The Australian Competition and Consumer Commission (ACCC) is proposing to grant authorisation for Tyre Stewardship Australia (TSA) to continue its revised Tyre Stewardship Scheme for a further six years.
The scheme aims to increase both the recycling of tyres and the use of products made from recycled tyres in Australia.
Since 2013, when the ACCC first authorised the scheme, TSA has collected a levy from participating tyre importers and directed $2 million of funds from the levy into market research for the development of new products made from recycled tyres.
“We believe the scheme is likely to result in a public benefit by reducing the number of tyres disposed of in landfill, illegally dumped, or exported overseas to be burned unsustainably for fuel,” ACCC Commissioner Roger Featherston said. “Used tyres can be reprocessed in Australia to create useful products such as soft-fall playground mats, industrial flooring, and brake pads.”
TSA is currently developing more rigorous accreditation and monitoring of industry participants, and a verification process to track the destination of tyres exported overseas.
“We’re satisfied the voluntary scheme is unlikely to result in any significant public detriment because the industry levy, at 25 cents per tyre, represents a very small portion of the total retail price of tyres. We also note that participants of the scheme are not prohibited from dealing with non-accredited businesses in certain circumstances.
“Although there were some delays in getting the scheme started, we can see it is now gathering momentum. We recognise TSA’s efforts to address concerns about aspects of the scheme and we expect it to continue working with stakeholders in the tyre supply chain and government to make further improvements, including expanding its membership.
“ACCC authorisation means we consider the public benefits of the scheme outweigh the public detriments. It doesn’t represent an official endorsement or a view that this scheme, or indeed any voluntary scheme, is necessarily the best way to address these issues.
“If results haven’t improved significantly in six years, including participation by mining companies and vehicle importers, governments may need to consider implementing effective regulation,” Mr Featherston said.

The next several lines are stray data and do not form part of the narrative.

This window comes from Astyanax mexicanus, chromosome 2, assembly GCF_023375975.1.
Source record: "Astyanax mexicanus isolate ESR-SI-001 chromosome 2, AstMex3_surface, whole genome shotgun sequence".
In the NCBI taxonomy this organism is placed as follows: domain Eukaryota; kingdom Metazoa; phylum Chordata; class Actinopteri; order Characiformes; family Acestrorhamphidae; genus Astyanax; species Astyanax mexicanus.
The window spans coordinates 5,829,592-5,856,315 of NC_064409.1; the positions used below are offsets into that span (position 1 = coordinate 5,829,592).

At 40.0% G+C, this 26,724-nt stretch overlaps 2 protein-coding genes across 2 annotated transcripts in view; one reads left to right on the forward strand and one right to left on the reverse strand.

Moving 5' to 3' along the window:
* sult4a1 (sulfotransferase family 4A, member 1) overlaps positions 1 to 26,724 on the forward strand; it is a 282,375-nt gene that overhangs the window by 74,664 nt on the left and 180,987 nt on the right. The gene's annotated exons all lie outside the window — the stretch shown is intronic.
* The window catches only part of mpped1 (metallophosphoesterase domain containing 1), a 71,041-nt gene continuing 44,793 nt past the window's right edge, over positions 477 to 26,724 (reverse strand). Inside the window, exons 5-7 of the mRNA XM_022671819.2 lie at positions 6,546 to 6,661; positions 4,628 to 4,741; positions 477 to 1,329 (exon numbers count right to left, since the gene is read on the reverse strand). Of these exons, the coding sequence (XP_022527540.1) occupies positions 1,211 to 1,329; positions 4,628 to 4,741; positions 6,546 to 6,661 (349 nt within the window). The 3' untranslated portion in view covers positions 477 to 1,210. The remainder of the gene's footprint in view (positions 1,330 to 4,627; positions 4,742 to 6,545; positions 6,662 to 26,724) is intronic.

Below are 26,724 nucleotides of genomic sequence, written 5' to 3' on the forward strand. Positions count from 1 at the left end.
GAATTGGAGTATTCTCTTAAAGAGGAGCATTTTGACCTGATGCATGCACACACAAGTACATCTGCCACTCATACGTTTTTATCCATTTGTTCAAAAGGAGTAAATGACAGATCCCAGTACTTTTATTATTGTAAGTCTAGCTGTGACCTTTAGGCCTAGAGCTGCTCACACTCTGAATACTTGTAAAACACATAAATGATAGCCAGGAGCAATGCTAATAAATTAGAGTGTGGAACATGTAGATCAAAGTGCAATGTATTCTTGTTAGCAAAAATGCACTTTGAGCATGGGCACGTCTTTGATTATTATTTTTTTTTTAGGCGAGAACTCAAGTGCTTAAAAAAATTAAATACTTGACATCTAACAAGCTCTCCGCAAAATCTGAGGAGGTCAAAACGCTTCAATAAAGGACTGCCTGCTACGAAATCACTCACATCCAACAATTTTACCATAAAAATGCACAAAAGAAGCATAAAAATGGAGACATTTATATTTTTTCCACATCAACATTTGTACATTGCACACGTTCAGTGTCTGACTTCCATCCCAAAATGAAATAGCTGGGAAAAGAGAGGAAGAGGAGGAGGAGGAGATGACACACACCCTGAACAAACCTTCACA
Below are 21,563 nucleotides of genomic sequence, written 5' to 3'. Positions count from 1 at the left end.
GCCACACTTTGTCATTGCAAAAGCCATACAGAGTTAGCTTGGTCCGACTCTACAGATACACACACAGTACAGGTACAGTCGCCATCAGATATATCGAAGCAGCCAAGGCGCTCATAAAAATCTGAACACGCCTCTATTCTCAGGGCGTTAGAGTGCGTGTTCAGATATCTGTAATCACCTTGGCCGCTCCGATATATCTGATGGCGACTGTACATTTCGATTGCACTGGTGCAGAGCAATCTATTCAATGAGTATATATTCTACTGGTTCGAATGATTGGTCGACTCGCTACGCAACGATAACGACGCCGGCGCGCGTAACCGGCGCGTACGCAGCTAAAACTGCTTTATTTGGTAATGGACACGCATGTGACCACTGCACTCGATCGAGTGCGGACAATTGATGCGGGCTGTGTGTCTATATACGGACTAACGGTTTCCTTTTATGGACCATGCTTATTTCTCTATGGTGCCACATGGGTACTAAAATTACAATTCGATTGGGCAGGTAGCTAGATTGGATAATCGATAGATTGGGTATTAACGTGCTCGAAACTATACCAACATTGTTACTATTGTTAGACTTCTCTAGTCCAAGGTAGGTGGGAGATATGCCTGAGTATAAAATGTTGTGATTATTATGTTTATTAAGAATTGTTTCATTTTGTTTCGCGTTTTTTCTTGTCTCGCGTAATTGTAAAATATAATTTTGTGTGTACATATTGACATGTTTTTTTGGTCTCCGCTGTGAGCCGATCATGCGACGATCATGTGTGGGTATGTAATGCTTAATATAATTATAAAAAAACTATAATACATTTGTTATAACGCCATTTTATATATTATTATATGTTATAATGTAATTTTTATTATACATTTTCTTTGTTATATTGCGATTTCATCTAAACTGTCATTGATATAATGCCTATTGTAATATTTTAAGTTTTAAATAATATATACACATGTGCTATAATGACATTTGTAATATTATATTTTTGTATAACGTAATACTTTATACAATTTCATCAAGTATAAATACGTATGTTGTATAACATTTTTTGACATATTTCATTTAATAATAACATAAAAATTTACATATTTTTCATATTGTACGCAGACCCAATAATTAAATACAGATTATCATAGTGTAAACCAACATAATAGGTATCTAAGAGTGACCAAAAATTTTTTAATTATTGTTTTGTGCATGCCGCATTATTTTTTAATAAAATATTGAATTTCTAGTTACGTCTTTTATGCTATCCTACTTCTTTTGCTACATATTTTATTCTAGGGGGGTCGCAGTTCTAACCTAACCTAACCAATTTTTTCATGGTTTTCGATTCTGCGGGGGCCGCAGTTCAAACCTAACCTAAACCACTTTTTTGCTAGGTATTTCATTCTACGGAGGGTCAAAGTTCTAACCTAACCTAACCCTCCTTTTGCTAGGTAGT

The ACCC has decided to grant interim authorisation to allow TSA to continue to run the scheme (as authorised by the ACCC in 2013) while the ACCC finalises its assessment of the revised scheme.
The ACCC is seeking submissions from interested parties on its draft determination before making a final decision. Further information about this application for authorisation is available at Tyre Stewardship Australia Limited.
Authorisation is a public process where the ACCC may grant protection from legal action for conduct that might otherwise breach the Competition and Consumer Act 2010.
Tyre Stewardship Australia seeks authorisation of specific provisions of the guidelines that govern the operation of the Tyre Stewardship Scheme. Broadly, those provisions impose obligations on participants to commit to the environmentally sound use of used tyres and to only deal with accredited businesses along the tyre supply chain. The scheme also imposes a levy of 25 cents (per tyre) on tyre importers.
Participants of the scheme are businesses involved across the entire tyre supply chain and include tyre retailers, importers, recyclers and collectors, fleet operators and local governments across Australia.
The levy is not designed to directly fund recycling of used tyres, but to find and promote new uses for tyre-derived products.
TSA has made a number of changes to the scheme since its inception, including new performance targets, a new suspension mechanism for accredited participants who fail to comply with their obligations and commitments under the scheme and some procedural changes to provide TSA with more flexibility in administrating the scheme.